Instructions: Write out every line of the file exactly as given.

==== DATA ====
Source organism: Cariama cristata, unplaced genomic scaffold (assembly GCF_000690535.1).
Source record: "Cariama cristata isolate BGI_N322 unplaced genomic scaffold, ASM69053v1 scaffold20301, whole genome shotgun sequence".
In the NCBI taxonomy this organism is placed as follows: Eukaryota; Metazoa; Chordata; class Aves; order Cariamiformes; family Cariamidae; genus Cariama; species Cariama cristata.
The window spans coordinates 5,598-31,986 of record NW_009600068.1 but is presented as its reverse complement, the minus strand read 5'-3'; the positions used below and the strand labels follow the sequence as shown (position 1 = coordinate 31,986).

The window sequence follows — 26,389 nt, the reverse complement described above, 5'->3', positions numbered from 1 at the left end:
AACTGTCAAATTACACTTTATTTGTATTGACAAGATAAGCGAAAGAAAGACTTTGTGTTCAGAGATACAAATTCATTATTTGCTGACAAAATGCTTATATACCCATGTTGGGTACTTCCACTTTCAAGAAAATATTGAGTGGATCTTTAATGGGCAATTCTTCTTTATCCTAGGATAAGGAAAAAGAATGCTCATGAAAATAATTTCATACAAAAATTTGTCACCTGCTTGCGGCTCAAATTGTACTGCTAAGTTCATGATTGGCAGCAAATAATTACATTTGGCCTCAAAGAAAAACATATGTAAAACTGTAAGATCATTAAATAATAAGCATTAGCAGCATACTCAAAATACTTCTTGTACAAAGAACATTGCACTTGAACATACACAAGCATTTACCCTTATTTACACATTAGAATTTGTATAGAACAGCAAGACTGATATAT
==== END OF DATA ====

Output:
Source organism: Cariama cristata, unplaced genomic scaffold (assembly GCF_000690535.1).
Source record: "Cariama cristata isolate BGI_N322 unplaced genomic scaffold, ASM69053v1 scaffold20301, whole genome shotgun sequence".
In the NCBI taxonomy this organism is placed as follows: Eukaryota; Metazoa; Chordata; class Aves; order Cariamiformes; family Cariamidae; genus Cariama; species Cariama cristata.
The window spans coordinates 5,598-31,986 of record NW_009600068.1 but is presented as its reverse complement, the minus strand read 5'-3'; the positions used below and the strand labels follow the sequence as shown (position 1 = coordinate 31,986).

The window sequence follows — 26,389 nt, the reverse complement described above, 5'->3', positions numbered from 1 at the left end:
AACTGTCAAATTACACTTTATTTGTATTGACAAGATAAGCGAAAGAAAGACTTTGTGTTCAGAGATACAAATTCATTATTTGCTGACAAAATGCTTATATACCCATGTTGGGTACTTCCACTTTCAAGAAAATATTGAGTGGATCTTTAATGGGCAATTCTTCTTTATCCTAGGATAAGGAAAAAGAATGCTCATGAAAATAATTTCATACAAAAATTTGTCACCTGCTTGCGGCTCAAATTGTACTGCTAAGTTCATGATTGGCAGCAAATAATTACATTTGGCCTCAAAGAAAAACATATGTAAAACTGTAAGATCATTAAATAATAAGCATTAGCAGCATACTCAAAATACTTCTTGTACAAAGAACATTGCACTTGAACATACACAAGCATTTACCCTTATTTACACATTAGAATTTGTATAGAACAGCAAGACTGATATAT